“Litigation financing” (also known as litigation funding or legal funding) basically describes the provision of money by a third-party litigation financer unrelated to the lawsuit, to a plaintiff in litigation in return for a portion of the financial recovery (settlement, award, judgment, verdict or otherwise) the plaintiff obtains. If the plaintiff recovers nothing, the litigation financer also receives nothing, as these are “non-recourse” transactions. Such transactions are not considered loans but rather investments, a form of an asset purchase or venture capital. What third-party litigation funding (TPLF) does is transfer the risk from the plaintiff and attorney to the financer.
There are two types of litigation financing: commercial third-party litigation financing and consumer third-party litigation financing. Corporate plaintiffs and law firms typically use commercial third-party litigation financing to fund legal expenses and costs or to supplement their general operating budgets. Commercial funders usually invest in litigation with damages worth $10 million or more, with a minimum investment of $2 million.
Compare that to consumer third-party litigation funders who invest small amounts, with typical amounts of $1,000 to $10,000. Single-case funding arrangements for individual plaintiffs are their primary funding option. The average amount funded is usually 7% to 10% of the estimated value of the case. Consumer TPLF clients mainly use the funds to pay for living expenses (such as the mortgage or rent and medical expenses) during the pendency of their claim. They generally do not use the funds to finance the litigation itself.
Litigation funding was prohibited by a number of states because of champerty and maintenance laws. California, however, never adopted the common law doctrines of champerty and maintenance. (Mathewson v. Fitch (1863) 22 Cal. 86, 94-95 (“The offense of maintenance was created by statute in England in early times, in order to prevent great and powerful persons from enlisting in behalf of one party in a lawsuit, by which the opposite and feeble party would be oppressed and prevented from obtaining justice. … In the absence of a statute creating it, the offense of maintenance does not exist in American law as a part of the common law. In the absence of … a statute, the offense of maintenance is unknown to the laws of this state.”); Abbott Ford, Inc. v. Superior Court (1987) 43 Cal. 3d 858 fn. 26; Muller v. Muller (1962) 206 Cal. App. 2d 731, 735; Cain v. Burns (1955) 131 Cal. App. 2d 439, 443; Estate of Cohen (1944) 66 Cal. App. 2d 450, 458.)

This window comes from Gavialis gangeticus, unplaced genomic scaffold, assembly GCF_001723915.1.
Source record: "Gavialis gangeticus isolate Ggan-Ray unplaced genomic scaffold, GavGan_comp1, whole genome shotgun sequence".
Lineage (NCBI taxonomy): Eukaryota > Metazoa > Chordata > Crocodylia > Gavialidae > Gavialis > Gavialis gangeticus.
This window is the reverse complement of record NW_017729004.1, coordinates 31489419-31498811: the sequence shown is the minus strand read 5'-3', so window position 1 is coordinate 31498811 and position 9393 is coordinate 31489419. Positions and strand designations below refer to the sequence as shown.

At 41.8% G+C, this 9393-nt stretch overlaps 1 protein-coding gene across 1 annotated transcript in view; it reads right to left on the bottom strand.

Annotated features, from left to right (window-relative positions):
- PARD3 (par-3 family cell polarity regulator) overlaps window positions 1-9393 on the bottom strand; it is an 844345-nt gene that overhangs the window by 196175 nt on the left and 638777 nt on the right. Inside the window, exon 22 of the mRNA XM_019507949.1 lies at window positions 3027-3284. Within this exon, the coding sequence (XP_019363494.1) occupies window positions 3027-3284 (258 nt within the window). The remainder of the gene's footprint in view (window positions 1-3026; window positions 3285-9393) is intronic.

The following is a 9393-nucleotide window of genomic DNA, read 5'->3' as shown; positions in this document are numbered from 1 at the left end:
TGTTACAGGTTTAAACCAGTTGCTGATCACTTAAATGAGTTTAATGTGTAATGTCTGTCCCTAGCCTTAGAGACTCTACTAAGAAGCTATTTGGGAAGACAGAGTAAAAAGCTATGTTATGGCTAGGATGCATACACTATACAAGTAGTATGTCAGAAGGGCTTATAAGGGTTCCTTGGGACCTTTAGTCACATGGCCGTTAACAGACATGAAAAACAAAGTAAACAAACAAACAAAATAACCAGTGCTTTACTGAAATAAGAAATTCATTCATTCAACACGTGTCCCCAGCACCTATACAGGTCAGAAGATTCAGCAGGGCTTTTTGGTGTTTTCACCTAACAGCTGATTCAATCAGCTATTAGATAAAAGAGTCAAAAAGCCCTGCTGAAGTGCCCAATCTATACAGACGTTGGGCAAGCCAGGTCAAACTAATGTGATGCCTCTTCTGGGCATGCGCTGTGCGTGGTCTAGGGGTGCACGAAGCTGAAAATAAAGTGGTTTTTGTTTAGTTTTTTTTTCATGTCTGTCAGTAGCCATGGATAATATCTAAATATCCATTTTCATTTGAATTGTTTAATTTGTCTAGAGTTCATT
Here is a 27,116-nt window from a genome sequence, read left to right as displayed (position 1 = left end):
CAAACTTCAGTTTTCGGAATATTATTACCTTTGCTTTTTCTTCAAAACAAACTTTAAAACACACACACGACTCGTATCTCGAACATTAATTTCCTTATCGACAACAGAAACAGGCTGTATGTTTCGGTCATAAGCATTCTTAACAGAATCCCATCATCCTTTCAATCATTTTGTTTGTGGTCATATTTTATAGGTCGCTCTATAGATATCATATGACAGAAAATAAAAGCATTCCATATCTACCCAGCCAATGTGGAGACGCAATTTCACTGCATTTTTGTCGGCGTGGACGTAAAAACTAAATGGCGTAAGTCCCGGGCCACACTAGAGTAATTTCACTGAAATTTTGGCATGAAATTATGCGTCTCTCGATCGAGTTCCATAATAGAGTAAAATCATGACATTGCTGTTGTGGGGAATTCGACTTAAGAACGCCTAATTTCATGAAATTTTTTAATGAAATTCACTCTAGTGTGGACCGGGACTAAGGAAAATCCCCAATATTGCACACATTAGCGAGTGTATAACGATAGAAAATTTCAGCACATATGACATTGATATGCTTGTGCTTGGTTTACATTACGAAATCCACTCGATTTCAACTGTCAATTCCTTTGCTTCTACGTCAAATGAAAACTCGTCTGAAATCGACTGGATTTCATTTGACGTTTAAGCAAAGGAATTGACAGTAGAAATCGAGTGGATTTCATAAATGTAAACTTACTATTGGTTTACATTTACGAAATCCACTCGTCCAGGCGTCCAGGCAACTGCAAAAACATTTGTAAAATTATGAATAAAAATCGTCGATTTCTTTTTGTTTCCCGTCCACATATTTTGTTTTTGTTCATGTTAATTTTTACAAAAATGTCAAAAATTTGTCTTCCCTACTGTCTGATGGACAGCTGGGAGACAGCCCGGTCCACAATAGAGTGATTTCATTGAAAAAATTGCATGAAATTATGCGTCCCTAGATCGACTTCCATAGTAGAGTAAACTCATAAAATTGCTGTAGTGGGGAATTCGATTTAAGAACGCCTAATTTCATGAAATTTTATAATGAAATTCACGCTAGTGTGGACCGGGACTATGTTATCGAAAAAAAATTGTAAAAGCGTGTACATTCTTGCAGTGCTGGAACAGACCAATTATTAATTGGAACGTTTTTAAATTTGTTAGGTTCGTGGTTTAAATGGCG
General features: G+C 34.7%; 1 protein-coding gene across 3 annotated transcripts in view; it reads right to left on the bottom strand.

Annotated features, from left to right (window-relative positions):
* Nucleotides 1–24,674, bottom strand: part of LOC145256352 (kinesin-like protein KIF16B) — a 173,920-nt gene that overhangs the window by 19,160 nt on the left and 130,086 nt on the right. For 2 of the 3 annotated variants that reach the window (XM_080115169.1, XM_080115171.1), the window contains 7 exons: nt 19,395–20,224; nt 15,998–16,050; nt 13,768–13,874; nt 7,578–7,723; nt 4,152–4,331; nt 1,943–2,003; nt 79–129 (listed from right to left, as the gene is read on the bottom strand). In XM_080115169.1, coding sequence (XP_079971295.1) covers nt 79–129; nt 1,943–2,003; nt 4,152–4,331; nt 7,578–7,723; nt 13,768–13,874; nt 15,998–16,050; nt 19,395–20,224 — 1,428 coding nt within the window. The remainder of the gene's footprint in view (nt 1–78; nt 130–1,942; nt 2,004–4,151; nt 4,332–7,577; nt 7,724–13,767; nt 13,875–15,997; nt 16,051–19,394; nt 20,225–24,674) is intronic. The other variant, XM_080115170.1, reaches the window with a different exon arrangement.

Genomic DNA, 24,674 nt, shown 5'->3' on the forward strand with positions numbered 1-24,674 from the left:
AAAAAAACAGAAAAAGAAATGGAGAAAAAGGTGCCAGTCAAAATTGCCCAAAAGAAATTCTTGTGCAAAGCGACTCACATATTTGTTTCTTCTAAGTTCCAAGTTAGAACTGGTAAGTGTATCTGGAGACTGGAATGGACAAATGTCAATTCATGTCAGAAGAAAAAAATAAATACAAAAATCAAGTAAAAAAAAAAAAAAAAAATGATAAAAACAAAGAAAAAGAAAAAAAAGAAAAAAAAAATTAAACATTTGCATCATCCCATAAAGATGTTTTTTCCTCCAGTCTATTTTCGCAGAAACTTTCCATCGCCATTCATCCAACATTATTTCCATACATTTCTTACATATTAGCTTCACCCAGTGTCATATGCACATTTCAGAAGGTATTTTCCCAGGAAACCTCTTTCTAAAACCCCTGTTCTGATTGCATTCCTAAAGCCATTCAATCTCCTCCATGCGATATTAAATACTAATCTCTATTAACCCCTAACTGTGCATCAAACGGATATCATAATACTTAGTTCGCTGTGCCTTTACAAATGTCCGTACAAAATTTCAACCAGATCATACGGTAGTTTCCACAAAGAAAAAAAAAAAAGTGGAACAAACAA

Because the costs and expenses to investigate, prepare, and prosecute personal injury and wrongful death cases can easily run into thousands, even tens of thousands or more of dollars to properly prepare and try a case, the injured client would have to provide some or all of the financing to prosecute the case. But since the seriously injured plaintiff in a civil tort action is rarely the president of a bank or CEO of a Fortune 500 firm, they are usually unable to provide much if any financial resources to the lawyer to handle the case. The costs inherent in major litigation can be crippling, and a plaintiff lacking the resources to sustain a long fight may be forced to abandon the case or settle on distinctly disadvantageous terms.
Traditionally, the firm representing the plaintiff would have to advance the costs and expenses of litigation on behalf of the client, requiring that plaintiff firms have large “war chests” or seek other means of financing the case. If the defendant prevailed in the action, the plaintiff’s attorney stood little chance of recouping any of the costs and expenses advanced for the client’s benefit. In situations where the plaintiff’s attorney looked to banks for a traditional loan to cover the monetary output necessary to adequately prepare a case for trial and to try it if the case was unsuccessful, the plaintiff’s attorney would nevertheless still be on the hook to the bank for principal of and interest on the loan amount.